Rabies Vector Species
If you have found an orphaned, sick or injured raccoon, woodchuck, skunk (Caution: can spray), or bat, DO NOT touch this animal with your bare hands. All of these species are considered to be rabies vector species, which means that they are the most common wildlife species in Massachusetts that transmit rabies to other animals or people. Rabies is a viral disease that is usually spread through the affected animal’s saliva and enters another animal or person through a break in the skin or contact with the eyes, nose or mouth. From there, it spreads to the nervous system and, in almost 100% of cases, leads to eventual death. If you find an injured or sick raccoon, woodchuck, skunk, or bat, you should call one of the following numbers for assistance:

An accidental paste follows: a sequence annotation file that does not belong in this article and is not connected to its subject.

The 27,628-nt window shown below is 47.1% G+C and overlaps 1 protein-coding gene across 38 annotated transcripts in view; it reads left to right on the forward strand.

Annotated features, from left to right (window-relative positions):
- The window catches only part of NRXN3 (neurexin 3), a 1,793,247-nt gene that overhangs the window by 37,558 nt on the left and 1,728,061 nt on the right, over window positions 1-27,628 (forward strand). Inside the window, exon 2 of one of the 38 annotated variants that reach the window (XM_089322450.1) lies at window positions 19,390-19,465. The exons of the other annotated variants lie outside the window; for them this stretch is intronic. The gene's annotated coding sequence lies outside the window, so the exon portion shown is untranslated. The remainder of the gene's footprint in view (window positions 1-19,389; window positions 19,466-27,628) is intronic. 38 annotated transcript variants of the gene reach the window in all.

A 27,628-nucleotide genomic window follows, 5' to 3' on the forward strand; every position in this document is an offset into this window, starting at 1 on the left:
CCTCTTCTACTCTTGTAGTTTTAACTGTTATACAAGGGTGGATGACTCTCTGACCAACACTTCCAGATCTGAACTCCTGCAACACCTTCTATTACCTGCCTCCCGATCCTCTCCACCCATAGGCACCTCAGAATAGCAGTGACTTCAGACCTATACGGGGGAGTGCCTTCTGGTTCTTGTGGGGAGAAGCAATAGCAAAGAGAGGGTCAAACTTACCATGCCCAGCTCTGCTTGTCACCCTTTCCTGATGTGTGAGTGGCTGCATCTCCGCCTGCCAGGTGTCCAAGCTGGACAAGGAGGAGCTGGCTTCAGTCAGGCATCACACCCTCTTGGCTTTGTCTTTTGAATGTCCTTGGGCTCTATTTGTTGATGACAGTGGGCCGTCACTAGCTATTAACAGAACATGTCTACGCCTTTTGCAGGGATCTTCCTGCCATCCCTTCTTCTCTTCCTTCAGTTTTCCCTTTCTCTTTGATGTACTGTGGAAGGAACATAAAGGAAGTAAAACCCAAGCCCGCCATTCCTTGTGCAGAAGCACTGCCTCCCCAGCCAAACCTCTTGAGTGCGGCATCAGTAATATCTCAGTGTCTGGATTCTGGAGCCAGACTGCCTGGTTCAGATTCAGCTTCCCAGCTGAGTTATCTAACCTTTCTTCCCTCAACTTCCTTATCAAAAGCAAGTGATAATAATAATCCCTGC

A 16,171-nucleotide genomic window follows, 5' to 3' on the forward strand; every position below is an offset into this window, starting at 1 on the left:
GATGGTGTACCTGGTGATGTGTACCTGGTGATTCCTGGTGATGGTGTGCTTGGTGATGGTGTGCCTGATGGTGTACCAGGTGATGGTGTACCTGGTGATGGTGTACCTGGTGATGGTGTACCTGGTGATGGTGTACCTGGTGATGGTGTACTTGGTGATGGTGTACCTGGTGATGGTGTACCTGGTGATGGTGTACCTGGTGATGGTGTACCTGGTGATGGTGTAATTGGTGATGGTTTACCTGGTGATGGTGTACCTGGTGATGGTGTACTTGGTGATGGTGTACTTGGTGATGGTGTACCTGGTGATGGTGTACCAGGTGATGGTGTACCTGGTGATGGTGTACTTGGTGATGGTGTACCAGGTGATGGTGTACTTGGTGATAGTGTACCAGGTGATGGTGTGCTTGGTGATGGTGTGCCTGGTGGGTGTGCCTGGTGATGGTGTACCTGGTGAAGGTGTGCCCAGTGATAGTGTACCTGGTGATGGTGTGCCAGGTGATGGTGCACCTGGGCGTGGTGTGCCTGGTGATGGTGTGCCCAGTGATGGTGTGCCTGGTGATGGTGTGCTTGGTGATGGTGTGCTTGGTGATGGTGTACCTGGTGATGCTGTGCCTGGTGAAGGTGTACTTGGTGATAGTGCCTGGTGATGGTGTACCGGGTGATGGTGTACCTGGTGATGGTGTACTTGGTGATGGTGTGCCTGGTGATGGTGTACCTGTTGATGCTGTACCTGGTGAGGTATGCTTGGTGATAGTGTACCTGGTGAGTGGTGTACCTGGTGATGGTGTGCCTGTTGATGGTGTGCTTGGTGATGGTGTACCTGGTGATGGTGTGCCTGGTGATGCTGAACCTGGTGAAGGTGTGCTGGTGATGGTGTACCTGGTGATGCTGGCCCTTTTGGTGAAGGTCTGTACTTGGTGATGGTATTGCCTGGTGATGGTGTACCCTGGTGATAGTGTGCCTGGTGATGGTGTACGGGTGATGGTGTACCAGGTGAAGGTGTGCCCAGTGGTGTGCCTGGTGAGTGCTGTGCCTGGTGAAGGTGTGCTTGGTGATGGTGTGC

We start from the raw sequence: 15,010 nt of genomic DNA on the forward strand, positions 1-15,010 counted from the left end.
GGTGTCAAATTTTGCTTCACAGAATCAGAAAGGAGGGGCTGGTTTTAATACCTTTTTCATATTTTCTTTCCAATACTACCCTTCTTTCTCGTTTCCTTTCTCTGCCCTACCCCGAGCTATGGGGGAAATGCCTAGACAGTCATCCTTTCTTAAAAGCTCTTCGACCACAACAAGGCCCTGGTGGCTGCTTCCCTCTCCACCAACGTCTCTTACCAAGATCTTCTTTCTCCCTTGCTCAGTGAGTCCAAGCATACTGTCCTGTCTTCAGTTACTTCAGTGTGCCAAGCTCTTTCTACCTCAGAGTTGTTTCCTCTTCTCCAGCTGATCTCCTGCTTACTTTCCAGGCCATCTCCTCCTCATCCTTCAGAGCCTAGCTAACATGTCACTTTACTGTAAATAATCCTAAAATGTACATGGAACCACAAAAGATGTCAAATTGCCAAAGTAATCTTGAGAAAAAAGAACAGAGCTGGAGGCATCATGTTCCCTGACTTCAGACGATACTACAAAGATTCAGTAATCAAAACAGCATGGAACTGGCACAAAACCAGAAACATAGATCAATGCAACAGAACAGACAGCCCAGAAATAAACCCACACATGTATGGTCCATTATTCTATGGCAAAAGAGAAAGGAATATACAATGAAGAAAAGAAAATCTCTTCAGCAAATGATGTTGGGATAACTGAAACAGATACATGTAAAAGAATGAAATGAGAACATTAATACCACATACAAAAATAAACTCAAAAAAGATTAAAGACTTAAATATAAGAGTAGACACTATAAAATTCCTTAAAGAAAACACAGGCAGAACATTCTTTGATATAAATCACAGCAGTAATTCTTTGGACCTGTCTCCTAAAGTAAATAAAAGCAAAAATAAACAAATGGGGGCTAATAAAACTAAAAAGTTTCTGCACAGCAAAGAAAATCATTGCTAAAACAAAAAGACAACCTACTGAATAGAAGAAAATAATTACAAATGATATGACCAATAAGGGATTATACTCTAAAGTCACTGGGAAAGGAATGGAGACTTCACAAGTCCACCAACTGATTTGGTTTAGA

- Your local Massachusetts Animal Control Officers
- A wildlife rehabilitator near you
- Other professionals
Circumstances that are NOT safe include sick or injured juvenile or adult raccoons, woodchucks, skunks or bats that:
- are still alert to your presence
- can readily move around
- and/or are located in an area that is unsafe for rescue, e.g. in the middle of the road.
While the rabies virus is usually spread through a scratch or bite wound, any bare-handed contact that you have with a rabies-vector species is considered potential exposure. The only way to test if an animal has rabies is through testing of brain tissue. Therefore, if you have any bare-handed contact or are scratched or bitten by a rabies-vector species, that wild animal will have to be euthanized for rabies testing.